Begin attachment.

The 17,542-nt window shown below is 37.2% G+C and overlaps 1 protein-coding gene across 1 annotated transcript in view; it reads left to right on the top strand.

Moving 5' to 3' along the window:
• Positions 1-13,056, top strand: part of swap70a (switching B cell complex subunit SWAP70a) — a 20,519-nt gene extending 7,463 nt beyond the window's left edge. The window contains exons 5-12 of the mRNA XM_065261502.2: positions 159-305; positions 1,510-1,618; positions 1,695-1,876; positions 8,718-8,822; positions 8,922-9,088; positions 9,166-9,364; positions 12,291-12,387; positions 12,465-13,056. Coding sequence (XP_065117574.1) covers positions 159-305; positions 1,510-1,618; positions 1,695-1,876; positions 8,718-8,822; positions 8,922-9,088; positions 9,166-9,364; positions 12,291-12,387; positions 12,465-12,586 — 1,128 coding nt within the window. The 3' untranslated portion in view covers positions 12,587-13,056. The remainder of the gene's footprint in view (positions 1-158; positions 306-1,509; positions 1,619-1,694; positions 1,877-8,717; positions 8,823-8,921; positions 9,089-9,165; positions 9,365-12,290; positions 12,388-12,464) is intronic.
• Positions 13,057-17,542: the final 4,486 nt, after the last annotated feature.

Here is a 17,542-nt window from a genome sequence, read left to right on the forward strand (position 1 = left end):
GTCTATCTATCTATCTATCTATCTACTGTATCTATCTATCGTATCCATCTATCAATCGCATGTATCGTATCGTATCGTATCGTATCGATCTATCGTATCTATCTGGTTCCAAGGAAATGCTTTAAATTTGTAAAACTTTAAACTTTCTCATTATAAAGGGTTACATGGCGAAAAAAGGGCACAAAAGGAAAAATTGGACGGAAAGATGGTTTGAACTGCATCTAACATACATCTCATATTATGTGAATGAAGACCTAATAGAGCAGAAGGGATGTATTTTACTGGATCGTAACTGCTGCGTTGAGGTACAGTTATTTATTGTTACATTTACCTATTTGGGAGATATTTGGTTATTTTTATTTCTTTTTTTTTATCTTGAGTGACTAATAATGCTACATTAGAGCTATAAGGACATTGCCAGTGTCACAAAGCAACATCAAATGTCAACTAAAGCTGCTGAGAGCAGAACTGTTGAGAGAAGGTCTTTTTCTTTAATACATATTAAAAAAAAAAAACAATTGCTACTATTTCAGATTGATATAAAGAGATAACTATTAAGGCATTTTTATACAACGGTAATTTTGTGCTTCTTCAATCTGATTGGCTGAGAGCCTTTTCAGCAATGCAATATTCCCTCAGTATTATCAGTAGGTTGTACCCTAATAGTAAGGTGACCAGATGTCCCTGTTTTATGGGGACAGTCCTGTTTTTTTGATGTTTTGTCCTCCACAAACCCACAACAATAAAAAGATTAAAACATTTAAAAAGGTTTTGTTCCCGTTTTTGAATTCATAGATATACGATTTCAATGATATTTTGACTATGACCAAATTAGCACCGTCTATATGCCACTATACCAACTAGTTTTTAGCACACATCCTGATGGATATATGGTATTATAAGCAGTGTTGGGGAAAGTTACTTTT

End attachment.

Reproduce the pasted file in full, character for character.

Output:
The 17,542-nt window shown below is 37.2% G+C and overlaps 1 protein-coding gene across 1 annotated transcript in view; it reads left to right on the top strand.

Moving 5' to 3' along the window:
• Positions 1-13,056, top strand: part of swap70a (switching B cell complex subunit SWAP70a) — a 20,519-nt gene extending 7,463 nt beyond the window's left edge. The window contains exons 5-12 of the mRNA XM_065261502.2: positions 159-305; positions 1,510-1,618; positions 1,695-1,876; positions 8,718-8,822; positions 8,922-9,088; positions 9,166-9,364; positions 12,291-12,387; positions 12,465-13,056. Coding sequence (XP_065117574.1) covers positions 159-305; positions 1,510-1,618; positions 1,695-1,876; positions 8,718-8,822; positions 8,922-9,088; positions 9,166-9,364; positions 12,291-12,387; positions 12,465-12,586 — 1,128 coding nt within the window. The 3' untranslated portion in view covers positions 12,587-13,056. The remainder of the gene's footprint in view (positions 1-158; positions 306-1,509; positions 1,619-1,694; positions 1,877-8,717; positions 8,823-8,921; positions 9,089-9,165; positions 9,365-12,290; positions 12,388-12,464) is intronic.
• Positions 13,057-17,542: the final 4,486 nt, after the last annotated feature.

Here is a 17,542-nt window from a genome sequence, read left to right on the forward strand (position 1 = left end):
GTCTATCTATCTATCTATCTATCTACTGTATCTATCTATCGTATCCATCTATCAATCGCATGTATCGTATCGTATCGTATCGTATCGATCTATCGTATCTATCTGGTTCCAAGGAAATGCTTTAAATTTGTAAAACTTTAAACTTTCTCATTATAAAGGGTTACATGGCGAAAAAAGGGCACAAAAGGAAAAATTGGACGGAAAGATGGTTTGAACTGCATCTAACATACATCTCATATTATGTGAATGAAGACCTAATAGAGCAGAAGGGATGTATTTTACTGGATCGTAACTGCTGCGTTGAGGTACAGTTATTTATTGTTACATTTACCTATTTGGGAGATATTTGGTTATTTTTATTTCTTTTTTTTTATCTTGAGTGACTAATAATGCTACATTAGAGCTATAAGGACATTGCCAGTGTCACAAAGCAACATCAAATGTCAACTAAAGCTGCTGAGAGCAGAACTGTTGAGAGAAGGTCTTTTTCTTTAATACATATTAAAAAAAAAAAACAATTGCTACTATTTCAGATTGATATAAAGAGATAACTATTAAGGCATTTTTATACAACGGTAATTTTGTGCTTCTTCAATCTGATTGGCTGAGAGCCTTTTCAGCAATGCAATATTCCCTCAGTATTATCAGTAGGTTGTACCCTAATAGTAAGGTGACCAGATGTCCCTGTTTTATGGGGACAGTCCTGTTTTTTTGATGTTTTGTCCTCCACAAACCCACAACAATAAAAAGATTAAAACATTTAAAAAGGTTTTGTTCCCGTTTTTGAATTCATAGATATACGATTTCAATGATATTTTGACTATGACCAAATTAGCACCGTCTATATGCCACTATACCAACTAGTTTTTAGCACACATCCTGATGGATATATGGTATTATAAGCAGTGTTGGGGAAAGTTACTTTT